DOWNEY - Downey has always been a city of faith.From its founding in 1873 until the present, the city has continually served as a fertile location for a diverse group of churches and religious institutions. During the 1860s, when migrant Southerners began settling in the incipient communities of Downey, small church congregations began to form within Los Nietos Valley; along with their many possessions and skills, the early pioneers also brought distinct religious views. From Catholics and Baptists, to Methodists and Presbyterians, Downey featured several Christian denominations, however, before any of these churches were established, the First Christian Church of Downey, on the corner of New and Fourth streets, stood in the center of the Downtown district as a quintessential symbol of Protestant worship for hundreds of settlers. In the fall of 1868, farmer-preacher William Justice, a native of Texas, moved to Downey and took up the task of starting a Christian Church under the Restoration Movement. While traveling through San Bernardino, Justice heard a stirring sermon by a radical evangelist named B.F. Standefer. At Justice's request, Standefer agreed to come to Downey and preach a series of sermons. On Sunday, January 3, 1869, Justice invited the whole community to come hear Standefer, marking the first service of the Christian Church of Downey. During this time, services were held in the small, frame schoolhouse of Methodist minister John Ardis, another transplant from the South. After several months, Ardis decided to establish a Methodist church on the property and the Christian Church congregation was asked to move. Ardis' small schoolhouse, near the corner of Paramount Boulevard and Alameda Street, would eventually become Alameda Elementary School. As a result, the Christian Church met in the homes of its members for many years. The church as well as the community gained a new identity in 1873 when Downey was established as a city upon the arrival of the Southern Pacific Railroad. Immediate growth began to take place as merchants moved their businesses closer to the railroad tracks. With over 125 acres at his disposal, former governor of California, John Gately Downey, and his Downey Land and Improvement Association started selling land in the lucrative Downtown area. Judge M.D. Crawford, a legal officer for Downey's association and an elder of the Christian Church, arranged for the purchase of the property near the center of town. John Downey sold it to the church for an honorary sum of one dollar. By 1874, a small frame building was constructed at the corner of New and Fourth streets. Redwood lumber, used to build the edifice was thrown overboard a ship and floated ashore at Alamitos Landing where it was loaded on wagons and hauled to Downey via oxcart. This original, white-washed structure, which cost nearly $700 to construct, featured a low porch, which spanned the front and three rectangular windows, which were located on either side of the building. Soon, money was raised for a bell, which, once installed in the belfry, was used to call the faithful to worship services. In August of 1877, under the leadership of Minister James M. Monroe, the First Christian Church of Downey opened one of the community's first colleges dedicated to training future church leaders. Although short-lived and plagued with financial difficulties, Southern Pacific College was a source of pride for the entire community. In fact, several prominent families in the community regularly attended the First Christian Church, including the Holloway, Rives, Crawford, Shortridge, Mayes, Phillips, Montgomery and Cochran families. From 1891 until 1900, the church lacked a full-time minister and many interim pastors oversaw the congregation. During this period, the church also experienced heightened levels of division over doctrinal controversies including the use of musical instruments in worship and missionary methods. Subsequently, with support for the church diminishing, the church closed its doors in 1910 and allowed the Church of Christ to establish a congregation in the building. Thirteen years later, a legal battle ensued when members of the Christian Church fought with members of the Church of Christ who refused to give the building back to the Christian Church. In 1923, the court ordered the Church of Christ to return the church building to the Christian Church, which reopened a few months later. The newly organized congregation of about 30 members caught the attention of Edward Sewall of Portland who accepted the position as senior minister. Known as a strong Bible teacher and active community leader, he served for nearly 15 years. After his death in 1938, the church asked his wife, Mrs. Bertha E. Sewall, to continue her husband's work. "Sister Sewall" as she was affectionately known, took on a difficult task, but under her 13 years of leadership, the church grew. She steadied the church during the wary, World War II years and led with great courage and compassion. At the age of 65, Sewall retired and veteran missionary, John T. Chase took the pulpit. Chase instilled a deeper passion for global mission work and oversaw a vast expansion of the church. Upon his retirement in 1968, the church had a new sanctuary, educational facilities and a large membership of seven hundred. Today, Dave Smith, senior pastor since 2003, leads the congregation, which now has nearly 380 active members. Though the building has been remodeled and renovated since that early frame church house, the history of the First Christian Church of Downey is still intact. The original bell, flanked by palm tress and impressions, stands in front of the church as a reminder of its humble beginnings. Moreover, the legacy of this First Christian Church demonstrates just how much faith played an important role in the lives of these rural settlers, who not only made Downey thrive; they made it home.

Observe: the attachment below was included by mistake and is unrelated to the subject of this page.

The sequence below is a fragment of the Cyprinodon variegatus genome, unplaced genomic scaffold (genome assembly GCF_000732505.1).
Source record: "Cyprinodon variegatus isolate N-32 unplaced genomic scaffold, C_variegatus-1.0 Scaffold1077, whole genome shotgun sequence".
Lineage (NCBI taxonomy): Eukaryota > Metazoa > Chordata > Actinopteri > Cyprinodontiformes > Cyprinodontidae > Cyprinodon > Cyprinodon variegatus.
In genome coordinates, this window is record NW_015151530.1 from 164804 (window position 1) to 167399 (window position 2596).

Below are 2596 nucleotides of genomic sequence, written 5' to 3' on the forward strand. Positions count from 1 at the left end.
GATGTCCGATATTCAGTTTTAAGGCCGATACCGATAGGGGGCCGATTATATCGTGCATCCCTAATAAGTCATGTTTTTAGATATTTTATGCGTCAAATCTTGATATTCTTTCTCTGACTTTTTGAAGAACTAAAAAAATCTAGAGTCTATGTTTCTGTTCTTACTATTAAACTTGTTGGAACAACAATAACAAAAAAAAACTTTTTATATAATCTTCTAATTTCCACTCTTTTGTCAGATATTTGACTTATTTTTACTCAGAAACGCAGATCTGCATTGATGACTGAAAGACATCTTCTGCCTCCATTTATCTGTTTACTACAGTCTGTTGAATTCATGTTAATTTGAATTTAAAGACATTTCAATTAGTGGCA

********** Published: August 26, 2010 - Volume 9 - Issue 19